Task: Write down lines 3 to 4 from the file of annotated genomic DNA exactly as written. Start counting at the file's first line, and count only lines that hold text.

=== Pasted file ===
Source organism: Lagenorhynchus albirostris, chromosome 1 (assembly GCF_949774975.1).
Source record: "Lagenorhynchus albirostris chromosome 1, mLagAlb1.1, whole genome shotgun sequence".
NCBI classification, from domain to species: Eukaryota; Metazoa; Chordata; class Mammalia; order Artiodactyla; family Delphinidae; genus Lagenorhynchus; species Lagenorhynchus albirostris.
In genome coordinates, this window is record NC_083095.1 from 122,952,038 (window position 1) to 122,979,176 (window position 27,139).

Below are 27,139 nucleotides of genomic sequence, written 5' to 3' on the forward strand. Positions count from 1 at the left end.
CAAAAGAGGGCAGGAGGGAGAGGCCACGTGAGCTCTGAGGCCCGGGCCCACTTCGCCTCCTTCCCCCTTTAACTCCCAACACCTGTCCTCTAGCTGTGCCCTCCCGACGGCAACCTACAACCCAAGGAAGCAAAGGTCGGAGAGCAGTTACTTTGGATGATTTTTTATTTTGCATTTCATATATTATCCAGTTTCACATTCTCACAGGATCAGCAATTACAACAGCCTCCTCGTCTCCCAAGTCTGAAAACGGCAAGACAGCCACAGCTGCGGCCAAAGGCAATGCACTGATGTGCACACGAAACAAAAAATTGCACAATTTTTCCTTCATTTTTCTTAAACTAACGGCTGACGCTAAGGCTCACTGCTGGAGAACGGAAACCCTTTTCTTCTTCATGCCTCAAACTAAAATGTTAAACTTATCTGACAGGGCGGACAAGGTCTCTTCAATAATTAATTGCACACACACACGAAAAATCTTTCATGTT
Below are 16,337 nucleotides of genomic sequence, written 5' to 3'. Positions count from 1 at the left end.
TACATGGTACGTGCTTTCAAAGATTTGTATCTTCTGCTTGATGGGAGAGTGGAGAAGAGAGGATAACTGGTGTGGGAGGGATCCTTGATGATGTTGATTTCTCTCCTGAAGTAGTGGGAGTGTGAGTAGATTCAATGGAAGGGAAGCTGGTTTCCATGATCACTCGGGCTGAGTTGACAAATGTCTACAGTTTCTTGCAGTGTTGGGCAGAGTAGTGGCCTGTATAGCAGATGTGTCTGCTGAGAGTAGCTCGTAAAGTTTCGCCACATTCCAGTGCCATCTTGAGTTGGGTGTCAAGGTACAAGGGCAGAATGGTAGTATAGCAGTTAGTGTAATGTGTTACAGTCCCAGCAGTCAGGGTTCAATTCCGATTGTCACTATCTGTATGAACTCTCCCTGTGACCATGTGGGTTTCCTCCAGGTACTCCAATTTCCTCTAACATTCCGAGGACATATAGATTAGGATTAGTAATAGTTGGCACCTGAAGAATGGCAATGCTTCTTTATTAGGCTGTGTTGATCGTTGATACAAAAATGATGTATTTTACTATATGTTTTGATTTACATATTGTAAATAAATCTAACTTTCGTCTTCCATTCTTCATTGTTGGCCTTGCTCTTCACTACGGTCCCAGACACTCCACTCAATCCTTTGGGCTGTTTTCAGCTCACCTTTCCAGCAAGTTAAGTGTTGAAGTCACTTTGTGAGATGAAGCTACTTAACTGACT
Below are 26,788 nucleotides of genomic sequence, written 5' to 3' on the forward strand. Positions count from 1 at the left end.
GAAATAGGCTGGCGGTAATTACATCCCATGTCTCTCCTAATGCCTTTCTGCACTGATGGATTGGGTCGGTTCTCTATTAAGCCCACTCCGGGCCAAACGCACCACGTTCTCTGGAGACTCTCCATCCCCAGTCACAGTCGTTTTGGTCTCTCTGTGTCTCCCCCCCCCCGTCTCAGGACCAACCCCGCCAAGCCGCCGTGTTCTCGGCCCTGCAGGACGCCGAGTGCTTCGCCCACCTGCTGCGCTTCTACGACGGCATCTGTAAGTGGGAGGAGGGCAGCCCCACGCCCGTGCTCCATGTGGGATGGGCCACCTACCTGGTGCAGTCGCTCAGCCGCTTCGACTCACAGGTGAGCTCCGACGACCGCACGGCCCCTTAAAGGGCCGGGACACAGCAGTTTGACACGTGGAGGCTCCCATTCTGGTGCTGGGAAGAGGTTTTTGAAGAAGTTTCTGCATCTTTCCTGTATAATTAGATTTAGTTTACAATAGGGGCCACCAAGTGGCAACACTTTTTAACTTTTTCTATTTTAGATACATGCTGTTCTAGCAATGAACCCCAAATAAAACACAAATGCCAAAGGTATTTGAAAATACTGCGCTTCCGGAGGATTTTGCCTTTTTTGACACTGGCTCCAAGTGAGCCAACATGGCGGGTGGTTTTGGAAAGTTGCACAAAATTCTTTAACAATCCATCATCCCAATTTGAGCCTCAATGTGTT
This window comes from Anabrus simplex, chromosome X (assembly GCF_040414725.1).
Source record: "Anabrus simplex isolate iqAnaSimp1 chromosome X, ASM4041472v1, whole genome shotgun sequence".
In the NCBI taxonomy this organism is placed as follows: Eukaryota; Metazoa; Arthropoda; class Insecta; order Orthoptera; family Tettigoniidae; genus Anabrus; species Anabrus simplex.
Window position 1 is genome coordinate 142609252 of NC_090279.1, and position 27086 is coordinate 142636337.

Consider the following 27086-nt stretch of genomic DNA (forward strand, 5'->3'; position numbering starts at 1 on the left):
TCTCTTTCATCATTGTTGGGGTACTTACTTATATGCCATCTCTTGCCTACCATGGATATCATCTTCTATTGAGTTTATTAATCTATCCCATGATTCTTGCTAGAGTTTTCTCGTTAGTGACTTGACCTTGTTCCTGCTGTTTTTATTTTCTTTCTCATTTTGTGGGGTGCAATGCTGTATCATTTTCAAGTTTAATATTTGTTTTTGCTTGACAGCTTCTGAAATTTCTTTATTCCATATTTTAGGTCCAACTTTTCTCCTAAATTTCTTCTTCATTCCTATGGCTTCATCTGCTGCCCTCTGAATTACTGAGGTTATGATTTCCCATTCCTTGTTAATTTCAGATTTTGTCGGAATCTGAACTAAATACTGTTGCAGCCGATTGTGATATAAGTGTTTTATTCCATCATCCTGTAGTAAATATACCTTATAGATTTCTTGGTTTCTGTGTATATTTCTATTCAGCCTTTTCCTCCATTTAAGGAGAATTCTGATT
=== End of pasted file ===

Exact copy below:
NCBI classification, from domain to species: Eukaryota; Metazoa; Chordata; class Mammalia; order Artiodactyla; family Delphinidae; genus Lagenorhynchus; species Lagenorhynchus albirostris.
In genome coordinates, this window is record NC_083095.1 from 122,952,038 (window position 1) to 122,979,176 (window position 27,139).